Olivia Arigho Stiles, Technology and Avant Garde Protest

‘Freedom: Dada Dada Dada, a roaring of tense colours, and interlacing of opposites and of all contradictions, grotesques, inconsistencies’

 Tristan Tzara, Dada Manifesto 1918


It is well noted that new technologies often coincide with upsurges in ‘anti-political’ as well as anti-authoritarian activity. The use of  BBM in the 2011 London riots and Twitter in the Arab Spring and Brazil protests, for example, has attracted considerable interest from sociologists and commentators examining how social media and technologies shape people’s resistances to the world around them. Technologies come into use outside of, and in addition to, conventional political channels. Not unsurprisingly, then, technology has also shared a symbiotic relationship with avant-garde protest. In particular, Dada and the 1960s London underground press in which Dada’s influence can be discerned, offer a dynamic historical example of how technology forms an integral part of the avant-garde protest ethic.

Dadaism emerged around 1916 in Zurich, and rapidly spread across Europe in the wake of the First World War. Arising against the extreme dislocation, mechanisation, and bellicose destruction wrought by the war, Dada offered a radical rejection of artistic and political conventions. It utilised new artistic techniques, visual performance and provocative writing to offer an anti-rational vision of revolutionary social change. The poet and self-appointed Dada spokesperson, Tristan Tzara wrote ‘The beginnings of Dada were not the beginnings of art, but of disgust[1]‘, while another Dadaist declared ‘Dada is irony, Dada is politics, Dada will kick you in the behind’[2]. Dada thus presented a seemingly incomprehensible and incoherent vision of art, culture and society.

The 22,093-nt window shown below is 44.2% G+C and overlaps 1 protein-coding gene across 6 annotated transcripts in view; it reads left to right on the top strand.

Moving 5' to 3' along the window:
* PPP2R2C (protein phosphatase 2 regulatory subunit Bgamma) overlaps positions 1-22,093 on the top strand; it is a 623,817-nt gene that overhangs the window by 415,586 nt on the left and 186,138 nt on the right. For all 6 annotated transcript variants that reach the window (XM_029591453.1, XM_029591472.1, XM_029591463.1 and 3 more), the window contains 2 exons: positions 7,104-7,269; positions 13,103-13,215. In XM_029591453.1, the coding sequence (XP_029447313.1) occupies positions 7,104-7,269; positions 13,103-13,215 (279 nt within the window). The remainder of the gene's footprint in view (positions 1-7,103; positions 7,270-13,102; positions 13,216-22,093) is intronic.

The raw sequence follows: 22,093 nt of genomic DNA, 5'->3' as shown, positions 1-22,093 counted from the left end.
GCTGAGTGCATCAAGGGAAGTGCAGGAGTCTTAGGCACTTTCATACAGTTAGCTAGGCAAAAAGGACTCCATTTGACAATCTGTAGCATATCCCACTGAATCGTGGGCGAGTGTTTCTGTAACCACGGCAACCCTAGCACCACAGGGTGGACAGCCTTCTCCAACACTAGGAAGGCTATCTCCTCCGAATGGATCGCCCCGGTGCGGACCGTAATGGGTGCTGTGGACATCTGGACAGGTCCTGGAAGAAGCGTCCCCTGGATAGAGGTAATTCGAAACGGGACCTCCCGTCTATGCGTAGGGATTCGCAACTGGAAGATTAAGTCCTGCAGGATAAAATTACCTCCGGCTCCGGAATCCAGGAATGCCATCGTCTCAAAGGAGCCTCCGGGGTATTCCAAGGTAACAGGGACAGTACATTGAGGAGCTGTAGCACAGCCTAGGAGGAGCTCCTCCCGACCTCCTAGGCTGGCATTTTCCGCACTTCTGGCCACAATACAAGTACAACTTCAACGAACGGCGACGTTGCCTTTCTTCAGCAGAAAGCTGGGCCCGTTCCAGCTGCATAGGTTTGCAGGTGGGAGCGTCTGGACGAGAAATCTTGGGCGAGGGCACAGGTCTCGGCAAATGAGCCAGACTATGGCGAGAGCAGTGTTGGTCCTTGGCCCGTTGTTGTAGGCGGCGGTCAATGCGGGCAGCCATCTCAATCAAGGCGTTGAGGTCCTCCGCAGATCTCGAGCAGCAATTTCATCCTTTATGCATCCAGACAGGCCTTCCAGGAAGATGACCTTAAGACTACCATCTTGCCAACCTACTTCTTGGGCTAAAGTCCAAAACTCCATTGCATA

In many ways Dada enjoyed a paradoxical relationship with technology. Emerging out of this fierce rejection of the industrialisation and mechanisation of the First World War, Dada sought to find meaning in a world rendered incoherent through the brutal technocracy of mass warfare. Yet simultaneously, Dadaists pioneered innovative technologies such as collage, photomontage and new types of photography, which had a formative influence on the way society experienced and perceived political ideas. It was in the mid 1980s’ contexts of debates around modernism and postmodernism that Andreas Huyssen deplored critical theorists’ tendency to ossify the avant-garde ‘into an elite enterprise beyond politics and beyond everyday life[3]‘. Richard Sheppard has since argued that although Dada never contributed to political theory or practical social reform projects, it nonetheless posed serious political questions in an attempt to resolve a perceived crisis of modernity.